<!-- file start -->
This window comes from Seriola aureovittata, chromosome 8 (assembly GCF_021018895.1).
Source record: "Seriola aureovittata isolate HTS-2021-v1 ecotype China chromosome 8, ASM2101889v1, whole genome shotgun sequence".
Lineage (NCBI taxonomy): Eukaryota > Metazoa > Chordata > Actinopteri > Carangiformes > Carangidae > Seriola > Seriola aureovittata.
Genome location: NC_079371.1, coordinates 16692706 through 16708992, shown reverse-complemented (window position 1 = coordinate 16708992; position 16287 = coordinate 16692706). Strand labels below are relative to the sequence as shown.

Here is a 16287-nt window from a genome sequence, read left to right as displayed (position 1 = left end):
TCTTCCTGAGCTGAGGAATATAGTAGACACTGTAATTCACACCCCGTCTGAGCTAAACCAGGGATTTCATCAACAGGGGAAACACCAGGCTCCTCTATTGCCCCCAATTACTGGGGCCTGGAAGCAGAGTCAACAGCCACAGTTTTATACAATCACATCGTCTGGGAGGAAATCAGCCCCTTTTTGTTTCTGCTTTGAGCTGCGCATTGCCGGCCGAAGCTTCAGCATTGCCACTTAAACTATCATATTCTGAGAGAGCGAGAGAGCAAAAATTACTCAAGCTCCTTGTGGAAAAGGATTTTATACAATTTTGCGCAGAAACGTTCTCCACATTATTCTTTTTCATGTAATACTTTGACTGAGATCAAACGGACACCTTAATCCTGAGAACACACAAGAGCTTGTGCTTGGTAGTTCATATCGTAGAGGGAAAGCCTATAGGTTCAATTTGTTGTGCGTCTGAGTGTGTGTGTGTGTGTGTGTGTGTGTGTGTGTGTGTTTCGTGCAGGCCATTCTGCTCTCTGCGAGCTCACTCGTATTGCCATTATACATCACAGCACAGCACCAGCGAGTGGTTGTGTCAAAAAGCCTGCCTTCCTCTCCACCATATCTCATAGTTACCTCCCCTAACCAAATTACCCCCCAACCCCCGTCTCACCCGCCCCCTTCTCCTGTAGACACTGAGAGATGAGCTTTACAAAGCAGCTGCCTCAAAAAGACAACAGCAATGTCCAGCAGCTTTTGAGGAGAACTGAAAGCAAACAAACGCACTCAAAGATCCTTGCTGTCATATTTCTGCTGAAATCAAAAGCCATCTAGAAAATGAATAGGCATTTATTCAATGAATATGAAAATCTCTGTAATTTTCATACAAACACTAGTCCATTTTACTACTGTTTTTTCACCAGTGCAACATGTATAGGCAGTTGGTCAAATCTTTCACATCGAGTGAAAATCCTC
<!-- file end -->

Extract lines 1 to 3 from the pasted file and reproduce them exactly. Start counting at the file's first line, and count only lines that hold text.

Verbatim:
This window comes from Seriola aureovittata, chromosome 8 (assembly GCF_021018895.1).
Source record: "Seriola aureovittata isolate HTS-2021-v1 ecotype China chromosome 8, ASM2101889v1, whole genome shotgun sequence".
Lineage (NCBI taxonomy): Eukaryota > Metazoa > Chordata > Actinopteri > Carangiformes > Carangidae > Seriola > Seriola aureovittata.